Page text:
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This chapter is from the book

Drawing Tools

Drawing code in wxWidgets operates like a very fast artist, rapidly selecting colors and drawing tools, drawing a little part of the scene, then selecting different tools, drawing another part of the scene, and so on. Here we describe the wxColour, wxPen, wxBrush, wxFont and wxPalette classes. You will also find it useful to refer to the descriptions of other classes relevant to drawing—wxRect, wxRegion, wxPoint, and wxSize, which are described in Chapter 13, "Data Structure Classes."

Note that these classes use "reference-counting," efficiently copying only internal pointers rather than chunks of memory. In most circumstances, you can create color, pen, brush, and font objects on the stack as they are needed without worrying about speed implications. If your application does have performance problems, you can take steps to improve efficiency, such as storing some objects as data members.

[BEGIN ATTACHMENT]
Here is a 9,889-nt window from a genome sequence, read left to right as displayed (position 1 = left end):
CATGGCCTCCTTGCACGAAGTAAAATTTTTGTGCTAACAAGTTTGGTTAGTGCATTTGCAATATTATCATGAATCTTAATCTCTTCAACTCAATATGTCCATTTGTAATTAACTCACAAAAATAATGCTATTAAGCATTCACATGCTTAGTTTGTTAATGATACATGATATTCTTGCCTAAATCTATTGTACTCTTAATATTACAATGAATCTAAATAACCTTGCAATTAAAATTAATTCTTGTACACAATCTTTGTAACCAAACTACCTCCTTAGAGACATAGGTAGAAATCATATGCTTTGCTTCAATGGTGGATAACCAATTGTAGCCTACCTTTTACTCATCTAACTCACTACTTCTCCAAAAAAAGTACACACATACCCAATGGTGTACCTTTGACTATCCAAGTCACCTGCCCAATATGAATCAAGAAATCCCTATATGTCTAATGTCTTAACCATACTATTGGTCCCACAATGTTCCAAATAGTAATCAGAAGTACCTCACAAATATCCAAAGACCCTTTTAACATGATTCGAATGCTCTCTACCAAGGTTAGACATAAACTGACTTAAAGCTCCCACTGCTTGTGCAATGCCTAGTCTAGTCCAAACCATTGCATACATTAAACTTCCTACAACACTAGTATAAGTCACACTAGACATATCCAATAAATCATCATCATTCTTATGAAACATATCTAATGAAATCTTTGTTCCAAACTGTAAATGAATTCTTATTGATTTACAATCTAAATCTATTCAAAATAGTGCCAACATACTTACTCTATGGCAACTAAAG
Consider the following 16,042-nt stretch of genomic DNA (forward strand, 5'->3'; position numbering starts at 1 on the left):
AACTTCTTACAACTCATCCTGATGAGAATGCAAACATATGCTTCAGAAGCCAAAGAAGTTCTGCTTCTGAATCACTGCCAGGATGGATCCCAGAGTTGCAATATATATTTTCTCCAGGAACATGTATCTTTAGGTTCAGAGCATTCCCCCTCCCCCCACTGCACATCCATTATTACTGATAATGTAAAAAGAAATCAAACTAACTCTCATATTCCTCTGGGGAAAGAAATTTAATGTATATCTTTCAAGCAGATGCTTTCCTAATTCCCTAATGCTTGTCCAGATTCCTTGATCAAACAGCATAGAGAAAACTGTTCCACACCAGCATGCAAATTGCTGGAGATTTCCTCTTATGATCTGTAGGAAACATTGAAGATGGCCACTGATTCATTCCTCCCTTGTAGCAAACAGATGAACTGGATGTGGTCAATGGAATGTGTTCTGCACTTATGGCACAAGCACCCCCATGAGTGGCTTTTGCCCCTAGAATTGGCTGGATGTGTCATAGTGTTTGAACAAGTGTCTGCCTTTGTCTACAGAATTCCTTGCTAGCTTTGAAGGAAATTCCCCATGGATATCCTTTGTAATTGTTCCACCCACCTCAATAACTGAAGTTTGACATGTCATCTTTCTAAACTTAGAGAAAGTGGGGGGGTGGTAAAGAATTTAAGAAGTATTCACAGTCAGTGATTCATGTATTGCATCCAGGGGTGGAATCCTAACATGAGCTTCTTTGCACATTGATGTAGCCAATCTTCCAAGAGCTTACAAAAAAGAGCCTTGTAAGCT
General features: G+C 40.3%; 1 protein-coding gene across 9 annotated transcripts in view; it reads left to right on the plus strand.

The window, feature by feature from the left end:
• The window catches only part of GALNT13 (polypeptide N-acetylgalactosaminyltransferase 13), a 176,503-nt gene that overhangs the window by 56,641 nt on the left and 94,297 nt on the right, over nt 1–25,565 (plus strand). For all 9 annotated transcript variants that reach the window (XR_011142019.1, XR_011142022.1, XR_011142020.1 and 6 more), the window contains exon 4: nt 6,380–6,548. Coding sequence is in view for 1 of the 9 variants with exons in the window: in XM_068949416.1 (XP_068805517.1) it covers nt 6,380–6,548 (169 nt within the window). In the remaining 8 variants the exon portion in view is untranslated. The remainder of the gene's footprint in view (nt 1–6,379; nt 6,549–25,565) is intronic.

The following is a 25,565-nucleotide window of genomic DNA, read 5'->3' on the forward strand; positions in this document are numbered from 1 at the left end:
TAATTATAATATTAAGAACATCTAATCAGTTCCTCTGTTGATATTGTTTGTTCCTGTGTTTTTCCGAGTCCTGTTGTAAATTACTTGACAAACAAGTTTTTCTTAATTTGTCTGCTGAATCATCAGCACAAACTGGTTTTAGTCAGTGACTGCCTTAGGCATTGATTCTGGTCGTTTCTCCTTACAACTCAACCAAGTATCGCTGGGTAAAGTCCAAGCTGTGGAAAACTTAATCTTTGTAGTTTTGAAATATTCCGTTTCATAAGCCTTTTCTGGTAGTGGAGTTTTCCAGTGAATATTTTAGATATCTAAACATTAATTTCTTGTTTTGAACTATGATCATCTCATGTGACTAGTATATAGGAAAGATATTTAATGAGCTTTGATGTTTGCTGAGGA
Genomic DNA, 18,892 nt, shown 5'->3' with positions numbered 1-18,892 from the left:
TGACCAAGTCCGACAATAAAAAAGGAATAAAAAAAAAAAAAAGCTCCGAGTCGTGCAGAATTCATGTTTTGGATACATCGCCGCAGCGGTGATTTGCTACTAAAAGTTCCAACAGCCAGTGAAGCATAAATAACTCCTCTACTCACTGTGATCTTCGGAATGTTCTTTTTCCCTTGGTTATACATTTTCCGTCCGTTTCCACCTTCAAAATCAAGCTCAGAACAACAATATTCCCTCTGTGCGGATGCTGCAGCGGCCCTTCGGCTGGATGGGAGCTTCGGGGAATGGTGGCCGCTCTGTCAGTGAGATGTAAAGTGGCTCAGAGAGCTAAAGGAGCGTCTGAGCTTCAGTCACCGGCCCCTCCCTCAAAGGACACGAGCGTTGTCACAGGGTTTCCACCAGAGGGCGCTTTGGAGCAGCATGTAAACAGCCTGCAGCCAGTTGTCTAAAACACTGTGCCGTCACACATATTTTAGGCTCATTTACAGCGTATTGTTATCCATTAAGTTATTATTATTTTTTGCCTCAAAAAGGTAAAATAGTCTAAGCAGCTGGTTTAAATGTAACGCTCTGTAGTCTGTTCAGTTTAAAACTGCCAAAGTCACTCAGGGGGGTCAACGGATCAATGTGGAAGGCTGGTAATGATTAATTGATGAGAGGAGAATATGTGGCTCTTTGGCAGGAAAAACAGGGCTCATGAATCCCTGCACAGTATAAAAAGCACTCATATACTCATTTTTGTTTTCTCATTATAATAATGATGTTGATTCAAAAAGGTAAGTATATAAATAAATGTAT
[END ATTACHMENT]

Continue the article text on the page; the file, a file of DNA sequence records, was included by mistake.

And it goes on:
You use wxColour to define various aspects of color when drawing. (Because wxWidgets started life in Edinburgh, the API uses British spelling. However, to cater for the spelling sensibilities of the New World, wxWidgets defines wxColor as an alias for wxColour.)

You can specify the text foreground and background color for a device context using a device context's SetTextForeground and SetTextBackground functions, and you also use wxColour to create pens and brushes.